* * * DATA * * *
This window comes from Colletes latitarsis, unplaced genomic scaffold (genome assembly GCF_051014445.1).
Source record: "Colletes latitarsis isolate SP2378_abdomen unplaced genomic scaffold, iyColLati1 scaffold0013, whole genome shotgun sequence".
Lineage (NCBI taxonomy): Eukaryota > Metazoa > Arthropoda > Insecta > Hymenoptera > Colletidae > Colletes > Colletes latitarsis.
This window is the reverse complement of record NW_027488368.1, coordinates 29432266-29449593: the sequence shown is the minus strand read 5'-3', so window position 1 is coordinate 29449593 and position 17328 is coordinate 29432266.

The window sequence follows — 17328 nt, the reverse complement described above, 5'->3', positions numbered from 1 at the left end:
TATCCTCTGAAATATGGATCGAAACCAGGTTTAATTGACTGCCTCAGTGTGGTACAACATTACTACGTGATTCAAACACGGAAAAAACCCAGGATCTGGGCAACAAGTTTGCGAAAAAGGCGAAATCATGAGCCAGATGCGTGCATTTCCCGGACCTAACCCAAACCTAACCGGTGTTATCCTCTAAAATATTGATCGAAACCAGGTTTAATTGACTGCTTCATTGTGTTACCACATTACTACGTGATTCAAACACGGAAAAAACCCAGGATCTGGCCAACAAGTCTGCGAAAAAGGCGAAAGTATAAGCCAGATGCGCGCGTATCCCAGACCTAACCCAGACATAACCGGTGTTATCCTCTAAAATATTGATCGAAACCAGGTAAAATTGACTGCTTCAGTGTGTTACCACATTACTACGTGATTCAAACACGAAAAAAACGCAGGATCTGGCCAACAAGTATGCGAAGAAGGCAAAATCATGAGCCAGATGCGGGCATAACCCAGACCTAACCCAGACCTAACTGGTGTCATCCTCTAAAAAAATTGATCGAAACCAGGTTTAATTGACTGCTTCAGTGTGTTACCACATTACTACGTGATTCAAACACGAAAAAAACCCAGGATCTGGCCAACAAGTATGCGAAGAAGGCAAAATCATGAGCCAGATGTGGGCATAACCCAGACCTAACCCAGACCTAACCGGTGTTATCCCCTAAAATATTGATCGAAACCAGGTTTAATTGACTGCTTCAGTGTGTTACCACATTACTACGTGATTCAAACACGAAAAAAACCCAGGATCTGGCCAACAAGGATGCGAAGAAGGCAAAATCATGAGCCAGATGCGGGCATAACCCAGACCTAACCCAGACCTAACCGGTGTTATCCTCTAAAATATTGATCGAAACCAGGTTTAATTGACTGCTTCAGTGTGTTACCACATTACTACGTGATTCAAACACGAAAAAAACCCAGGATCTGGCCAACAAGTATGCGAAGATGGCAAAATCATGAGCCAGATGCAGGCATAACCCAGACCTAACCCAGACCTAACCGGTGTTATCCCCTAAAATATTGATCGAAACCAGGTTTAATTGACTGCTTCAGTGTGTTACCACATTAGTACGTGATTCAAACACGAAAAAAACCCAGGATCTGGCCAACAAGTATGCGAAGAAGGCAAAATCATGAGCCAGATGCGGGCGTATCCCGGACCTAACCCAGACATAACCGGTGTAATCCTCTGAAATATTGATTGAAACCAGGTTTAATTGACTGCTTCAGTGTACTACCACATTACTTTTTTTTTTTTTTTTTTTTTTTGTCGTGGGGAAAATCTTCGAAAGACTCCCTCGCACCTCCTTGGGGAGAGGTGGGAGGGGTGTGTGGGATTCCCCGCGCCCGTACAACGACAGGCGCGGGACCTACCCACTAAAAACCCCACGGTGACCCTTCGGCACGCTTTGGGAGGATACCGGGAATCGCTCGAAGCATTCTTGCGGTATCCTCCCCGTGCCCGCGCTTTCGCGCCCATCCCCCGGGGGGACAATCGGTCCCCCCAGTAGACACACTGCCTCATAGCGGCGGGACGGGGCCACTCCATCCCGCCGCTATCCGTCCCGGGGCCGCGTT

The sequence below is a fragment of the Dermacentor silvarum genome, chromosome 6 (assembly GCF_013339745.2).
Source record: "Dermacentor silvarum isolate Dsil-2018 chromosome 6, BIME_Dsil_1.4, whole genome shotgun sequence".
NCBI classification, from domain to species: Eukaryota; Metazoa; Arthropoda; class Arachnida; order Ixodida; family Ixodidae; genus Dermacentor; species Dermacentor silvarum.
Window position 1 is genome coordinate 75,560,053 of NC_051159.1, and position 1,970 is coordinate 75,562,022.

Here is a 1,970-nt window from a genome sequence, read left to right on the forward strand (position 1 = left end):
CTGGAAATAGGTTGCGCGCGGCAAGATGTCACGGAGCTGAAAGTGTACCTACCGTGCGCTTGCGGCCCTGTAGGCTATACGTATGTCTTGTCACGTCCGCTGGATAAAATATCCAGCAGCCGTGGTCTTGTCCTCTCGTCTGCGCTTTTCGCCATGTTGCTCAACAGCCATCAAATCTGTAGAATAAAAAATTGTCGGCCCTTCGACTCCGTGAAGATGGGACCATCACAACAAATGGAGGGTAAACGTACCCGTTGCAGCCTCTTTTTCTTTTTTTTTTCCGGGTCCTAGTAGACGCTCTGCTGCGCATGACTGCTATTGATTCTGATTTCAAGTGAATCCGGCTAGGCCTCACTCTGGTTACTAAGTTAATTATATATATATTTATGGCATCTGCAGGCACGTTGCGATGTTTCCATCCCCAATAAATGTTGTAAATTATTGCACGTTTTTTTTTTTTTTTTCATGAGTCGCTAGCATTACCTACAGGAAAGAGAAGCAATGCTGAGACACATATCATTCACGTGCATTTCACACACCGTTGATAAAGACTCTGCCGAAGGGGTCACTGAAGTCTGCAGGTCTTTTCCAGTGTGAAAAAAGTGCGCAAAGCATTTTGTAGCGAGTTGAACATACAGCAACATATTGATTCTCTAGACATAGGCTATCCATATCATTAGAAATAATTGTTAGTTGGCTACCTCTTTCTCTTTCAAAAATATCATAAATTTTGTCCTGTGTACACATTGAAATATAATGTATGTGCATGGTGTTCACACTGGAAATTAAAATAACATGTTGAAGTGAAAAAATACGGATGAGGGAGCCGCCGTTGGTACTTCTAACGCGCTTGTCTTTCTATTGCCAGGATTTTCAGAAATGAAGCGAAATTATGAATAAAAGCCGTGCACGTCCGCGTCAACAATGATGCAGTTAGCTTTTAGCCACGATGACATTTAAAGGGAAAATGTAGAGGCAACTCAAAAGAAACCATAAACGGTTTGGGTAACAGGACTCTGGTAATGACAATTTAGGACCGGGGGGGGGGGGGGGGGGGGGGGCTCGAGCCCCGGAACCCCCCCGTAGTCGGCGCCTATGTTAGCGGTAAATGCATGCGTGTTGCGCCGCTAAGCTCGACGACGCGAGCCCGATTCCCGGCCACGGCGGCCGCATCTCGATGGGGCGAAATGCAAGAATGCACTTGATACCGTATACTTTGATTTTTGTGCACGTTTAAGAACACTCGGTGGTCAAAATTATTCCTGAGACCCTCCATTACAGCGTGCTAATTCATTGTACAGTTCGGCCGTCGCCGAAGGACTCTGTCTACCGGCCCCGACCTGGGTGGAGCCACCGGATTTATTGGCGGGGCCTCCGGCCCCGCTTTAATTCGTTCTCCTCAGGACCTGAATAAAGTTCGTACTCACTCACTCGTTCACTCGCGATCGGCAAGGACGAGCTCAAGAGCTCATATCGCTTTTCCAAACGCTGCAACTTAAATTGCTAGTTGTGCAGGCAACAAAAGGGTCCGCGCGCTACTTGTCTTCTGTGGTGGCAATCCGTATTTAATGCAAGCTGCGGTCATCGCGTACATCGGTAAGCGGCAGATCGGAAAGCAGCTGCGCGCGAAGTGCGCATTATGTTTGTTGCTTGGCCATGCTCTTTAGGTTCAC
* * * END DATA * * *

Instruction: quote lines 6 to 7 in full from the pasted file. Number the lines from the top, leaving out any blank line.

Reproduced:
TATCCTCTGAAATATGGATCGAAACCAGGTTTAATTGACTGCCTCAGTGTGGTACAACATTACTACGTGATTCAAACACGGAAAAAACCCAGGATCTGGGCAACAAGTTTGCGAAAAAGGCGAAATCATGAGCCAGATGCGTGCATTTCCCGGACCTAACCCAAACCTAACCGGTGTTATCCTCTAAAATATTGATCGAAACCAGGTTTAATTGACTGCTTCATTGTGTTACCACATTACTACGTGATTCAAACACGGAAAAAACCCAGGATCTGGCCAACAAGTCTGCGAAAAAGGCGAAAGTATAAGCCAGATGCGCGCGTATCCCAGACCTAACCCAGACATAACCGGTGTTATCCTCTAAAATATTGATCGAAACCAGGTAAAATTGACTGCTTCAGTGTGTTACCACATTACTACGTGATTCAAACACGAAAAAAACGCAGGATCTGGCCAACAAGTATGCGAAGAAGGCAAAATCATGAGCCAGATGCGGGCATAACCCAGACCTAACCCAGACCTAACTGGTGTCATCCTCTAAAAAAATTGATCGAAACCAGGTTTAATTGACTGCTTCAGTGTGTTACCACATTACTACGTGATTCAAACACGAAAAAAACCCAGGATCTGGCCAACAAGTATGCGAAGAAGGCAAAATCATGAGCCAGATGTGGGCATAACCCAGACCTAACCCAGACCTAACCGGTGTTATCCCCTAAAATATTGATCGAAACCAGGTTTAATTGACTGCTTCAGTGTGTTACCACATTACTACGTGATTCAAACACGAAAAAAACCCAGGATCTGGCCAACAAGGATGCGAAGAAGGCAAAATCATGAGCCAGATGCGGGCATAACCCAGACCTAACCCAGACCTAACCGGTGTTATCCTCTAAAATATTGATCGAAACCAGGTTTAATTGACTGCTTCAGTGTGTTACCACATTACTACGTGATTCAAACACGAAAAAAACCCAGGATCTGGCCAACAAGTATGCGAAGATGGCAAAATCATGAGCCAGATGCAGGCATAACCCAGACCTAACCCAGACCTAACCGGTGTTATCCCCTAAAATATTGATCGAAACCAGGTTTAATTGACTGCTTCAGTGTGTTACCACATTAGTACGTGATTCAAACACGAAAAAAACCCAGGATCTGGCCAACAAGTATGCGAAGAAGGCAAAATCATGAGCCAGATGCGGGCGTATCCCGGACCTAACCCAGACATAACCGGTGTAATCCTCTGAAATATTGATTGAAACCAGGTTTAATTGACTGCTTCAGTGTACTACCACATTACTTTTTTTTTTTTTTTTTTTTTTTGTCGTGGGGAAAATCTTCGAAAGACTCCCTCGCACCTCCTTGGGGAGAGGTGGGAGGGGTGTGTGGGATTCCCCGCGCCCGTACAACGACAGGCGCGGGACCTACCCACTAAAAACCCCACGGTGACCCTTCGGCACGCTTTGGGAGGATACCGGGAATCGCTCGAAGCATTCTTGCGGTATCCTCCCCGTGCCCGCGCTTTCGCGCCCATCCCCCGGGGGGACAATCGGTCCCCCCAGTAGACACACTGCCTCATAGCGGCGGGACGGGGCCACTCCATCCCGCCGCTATCCGTCCCGGGGCCGCGTT

The sequence below is a fragment of the Dermacentor silvarum genome, chromosome 6 (assembly GCF_013339745.2).